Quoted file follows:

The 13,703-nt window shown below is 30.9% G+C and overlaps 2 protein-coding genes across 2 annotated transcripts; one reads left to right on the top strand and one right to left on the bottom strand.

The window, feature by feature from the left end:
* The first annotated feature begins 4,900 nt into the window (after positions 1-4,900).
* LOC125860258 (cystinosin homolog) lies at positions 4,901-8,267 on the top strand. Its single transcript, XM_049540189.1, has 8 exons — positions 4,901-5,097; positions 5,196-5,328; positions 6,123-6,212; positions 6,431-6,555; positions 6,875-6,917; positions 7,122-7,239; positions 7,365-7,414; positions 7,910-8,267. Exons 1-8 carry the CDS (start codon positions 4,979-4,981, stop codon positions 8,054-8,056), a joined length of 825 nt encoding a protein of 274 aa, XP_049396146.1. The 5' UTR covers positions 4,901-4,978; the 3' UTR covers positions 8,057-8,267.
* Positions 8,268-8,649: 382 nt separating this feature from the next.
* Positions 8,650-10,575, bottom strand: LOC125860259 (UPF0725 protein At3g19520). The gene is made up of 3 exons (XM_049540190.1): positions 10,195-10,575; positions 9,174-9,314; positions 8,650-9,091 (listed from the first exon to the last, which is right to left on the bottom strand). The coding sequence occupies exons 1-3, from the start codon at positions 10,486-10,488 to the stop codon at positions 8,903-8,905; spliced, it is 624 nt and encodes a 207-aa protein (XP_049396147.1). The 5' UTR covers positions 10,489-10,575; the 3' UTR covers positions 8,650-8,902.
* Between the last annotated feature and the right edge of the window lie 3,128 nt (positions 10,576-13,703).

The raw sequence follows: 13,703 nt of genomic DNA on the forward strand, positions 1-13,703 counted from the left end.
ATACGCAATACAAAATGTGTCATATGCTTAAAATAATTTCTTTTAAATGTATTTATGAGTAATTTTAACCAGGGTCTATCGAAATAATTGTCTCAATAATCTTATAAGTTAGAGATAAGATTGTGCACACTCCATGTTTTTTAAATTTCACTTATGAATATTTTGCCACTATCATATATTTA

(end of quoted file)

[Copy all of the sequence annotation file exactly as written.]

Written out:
The 13,703-nt window shown below is 30.9% G+C and overlaps 2 protein-coding genes across 2 annotated transcripts; one reads left to right on the top strand and one right to left on the bottom strand.

The window, feature by feature from the left end:
* The first annotated feature begins 4,900 nt into the window (after positions 1-4,900).
* LOC125860258 (cystinosin homolog) lies at positions 4,901-8,267 on the top strand. Its single transcript, XM_049540189.1, has 8 exons — positions 4,901-5,097; positions 5,196-5,328; positions 6,123-6,212; positions 6,431-6,555; positions 6,875-6,917; positions 7,122-7,239; positions 7,365-7,414; positions 7,910-8,267. Exons 1-8 carry the CDS (start codon positions 4,979-4,981, stop codon positions 8,054-8,056), a joined length of 825 nt encoding a protein of 274 aa, XP_049396146.1. The 5' UTR covers positions 4,901-4,978; the 3' UTR covers positions 8,057-8,267.
* Positions 8,268-8,649: 382 nt separating this feature from the next.
* Positions 8,650-10,575, bottom strand: LOC125860259 (UPF0725 protein At3g19520). The gene is made up of 3 exons (XM_049540190.1): positions 10,195-10,575; positions 9,174-9,314; positions 8,650-9,091 (listed from the first exon to the last, which is right to left on the bottom strand). The coding sequence occupies exons 1-3, from the start codon at positions 10,486-10,488 to the stop codon at positions 8,903-8,905; spliced, it is 624 nt and encodes a 207-aa protein (XP_049396147.1). The 5' UTR covers positions 10,489-10,575; the 3' UTR covers positions 8,650-8,902.
* Between the last annotated feature and the right edge of the window lie 3,128 nt (positions 10,576-13,703).

The raw sequence follows: 13,703 nt of genomic DNA on the forward strand, positions 1-13,703 counted from the left end.
ATACGCAATACAAAATGTGTCATATGCTTAAAATAATTTCTTTTAAATGTATTTATGAGTAATTTTAACCAGGGTCTATCGAAATAATTGTCTCAATAATCTTATAAGTTAGAGATAAGATTGTGCACACTCCATGTTTTTTAAATTTCACTTATGAATATTTTGCCACTATCATATATTTA